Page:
King Faisal Street was the centre of a thriving yet small and humble downtown Amman in the late 1930s. The popular street attracted artists, intellectuals and residents alike, with its many cafés, political salons, hotels and cinemas – all lit by a nearby electricity hangar that generated power for the entire city and kept King Faisal Street alive at night. Amman’s first electricity hangar stood in the Ras al Ain district, wedged in between the towering Jabal Amman and Jabal Al Natheef mountains, on what would later become the symbolic border in the city’s east/west divide.
The rectangular-shaped structure made of steel and concrete stood out among Amman’s more conventional stone-façade buildings, resembling something more true to its function as a fixture in Amman’s story of industrialisation. By the late 1960s, new modes of generating electricity were introduced, rendering the electricity hangar obsolete. As the neighbouring downtown expanded, the electricity hangar remained abandoned and neglected, with the growing souks inching closer and closer, surrounding the once important building.
Today, decades later, the readapted Electricity Hangar houses diverse initiatives. From art exhibitions and musical performances to indoor markets and workshops, the high-ceilinged gable roofed building provides the perfect industrial space for the city’s many forms of artistic display or cultural engagement.
‘We use this place to present exhibits and activities from anywhere, about everything,’ says Eslam Beano, managing director of the Electricity Hangar and the adjacent newly-built Ras Al Ain Gallery. The multi-use space also utilises its central location to bridge together the prickly east/west Amman divide. Not only is the location’s proximity close to both residents, but the environment also fosters dialogue between artists from all over the city. ‘Whether it’s from the east or west, the place will accept it and give people access to it. Whether it’s small or big, we’ll give people from any walk of life the opportunity to see it,’ says Beano.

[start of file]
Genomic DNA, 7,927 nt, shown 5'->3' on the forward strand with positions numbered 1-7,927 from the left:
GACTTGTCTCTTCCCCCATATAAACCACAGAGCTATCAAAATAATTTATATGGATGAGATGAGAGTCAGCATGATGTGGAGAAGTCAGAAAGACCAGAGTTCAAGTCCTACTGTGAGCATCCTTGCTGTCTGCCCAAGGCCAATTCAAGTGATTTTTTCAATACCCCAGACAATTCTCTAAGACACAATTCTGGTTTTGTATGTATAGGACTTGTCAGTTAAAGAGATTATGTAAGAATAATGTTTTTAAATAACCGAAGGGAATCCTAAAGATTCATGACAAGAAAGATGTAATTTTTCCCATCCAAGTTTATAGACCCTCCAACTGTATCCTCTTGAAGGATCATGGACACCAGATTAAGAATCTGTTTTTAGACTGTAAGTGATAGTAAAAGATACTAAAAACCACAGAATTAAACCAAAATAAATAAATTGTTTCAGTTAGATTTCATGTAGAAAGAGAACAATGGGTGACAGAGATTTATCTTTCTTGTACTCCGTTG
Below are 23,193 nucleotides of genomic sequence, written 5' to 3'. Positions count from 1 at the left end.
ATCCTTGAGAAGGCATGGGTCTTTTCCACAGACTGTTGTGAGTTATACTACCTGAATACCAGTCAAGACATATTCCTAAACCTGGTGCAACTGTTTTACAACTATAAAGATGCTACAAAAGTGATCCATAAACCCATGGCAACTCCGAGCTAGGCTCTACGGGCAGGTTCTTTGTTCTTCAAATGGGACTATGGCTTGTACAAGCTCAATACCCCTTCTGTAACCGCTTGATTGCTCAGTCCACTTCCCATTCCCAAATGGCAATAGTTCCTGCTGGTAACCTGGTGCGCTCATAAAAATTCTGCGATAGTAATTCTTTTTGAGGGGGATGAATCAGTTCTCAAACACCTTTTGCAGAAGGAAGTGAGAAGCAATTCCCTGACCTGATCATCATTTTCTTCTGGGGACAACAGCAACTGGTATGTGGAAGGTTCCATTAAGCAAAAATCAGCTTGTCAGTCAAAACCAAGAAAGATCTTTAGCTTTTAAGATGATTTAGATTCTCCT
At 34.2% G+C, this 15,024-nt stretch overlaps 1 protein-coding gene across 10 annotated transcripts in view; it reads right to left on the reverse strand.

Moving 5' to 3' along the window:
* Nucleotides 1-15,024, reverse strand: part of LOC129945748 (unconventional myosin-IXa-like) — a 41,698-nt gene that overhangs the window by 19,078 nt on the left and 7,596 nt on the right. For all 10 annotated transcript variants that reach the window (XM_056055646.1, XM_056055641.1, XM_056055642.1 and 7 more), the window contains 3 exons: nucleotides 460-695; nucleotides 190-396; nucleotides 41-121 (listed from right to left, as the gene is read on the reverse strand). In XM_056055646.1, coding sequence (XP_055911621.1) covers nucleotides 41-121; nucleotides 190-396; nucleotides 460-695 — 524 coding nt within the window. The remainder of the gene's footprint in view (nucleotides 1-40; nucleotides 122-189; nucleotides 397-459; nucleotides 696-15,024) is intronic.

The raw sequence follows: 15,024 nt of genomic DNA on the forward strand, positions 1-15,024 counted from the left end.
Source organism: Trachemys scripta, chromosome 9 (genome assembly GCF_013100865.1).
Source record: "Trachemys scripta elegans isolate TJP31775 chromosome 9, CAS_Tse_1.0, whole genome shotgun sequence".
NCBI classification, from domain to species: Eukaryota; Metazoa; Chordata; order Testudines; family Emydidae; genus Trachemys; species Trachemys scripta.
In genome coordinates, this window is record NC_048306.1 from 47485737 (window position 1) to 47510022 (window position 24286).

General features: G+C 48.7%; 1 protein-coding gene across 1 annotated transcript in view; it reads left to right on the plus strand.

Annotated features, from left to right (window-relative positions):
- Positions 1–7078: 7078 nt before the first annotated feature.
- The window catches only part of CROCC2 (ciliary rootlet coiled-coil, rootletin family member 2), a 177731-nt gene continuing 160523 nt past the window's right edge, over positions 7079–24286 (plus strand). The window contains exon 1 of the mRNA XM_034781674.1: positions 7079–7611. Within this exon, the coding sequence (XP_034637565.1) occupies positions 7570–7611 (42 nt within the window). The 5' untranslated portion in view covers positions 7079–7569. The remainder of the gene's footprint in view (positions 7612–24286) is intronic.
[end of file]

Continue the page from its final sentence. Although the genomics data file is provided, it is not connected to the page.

The idea to transform the Electricity Hangar into a multi-purpose space servable to the public was spearheaded by Greater Amman Municipality (GAM) in partnership with Jabal Amman Residents Association (JARA) and USAID, as part of a broader initiative to develop Amman as a cultural tourist destination. But as well as functioning as an open artists’ space, the Electricity Hangar celebrates Amman’s hidden history of industrialisation.
‘I think that the story of electricity is very important for Amman,’ says Dr. Rami Daher, the architect behind the re-adaptive Electricity Hangar and Ras Al Ain Gallery. ‘It has never been talked about and it has never been celebrated. It’s an ordinary story of everyday life. It’s a story that is linked to industry. It’s a story that is linked to philanthropy. It’s a story of how Amman became a modern city.’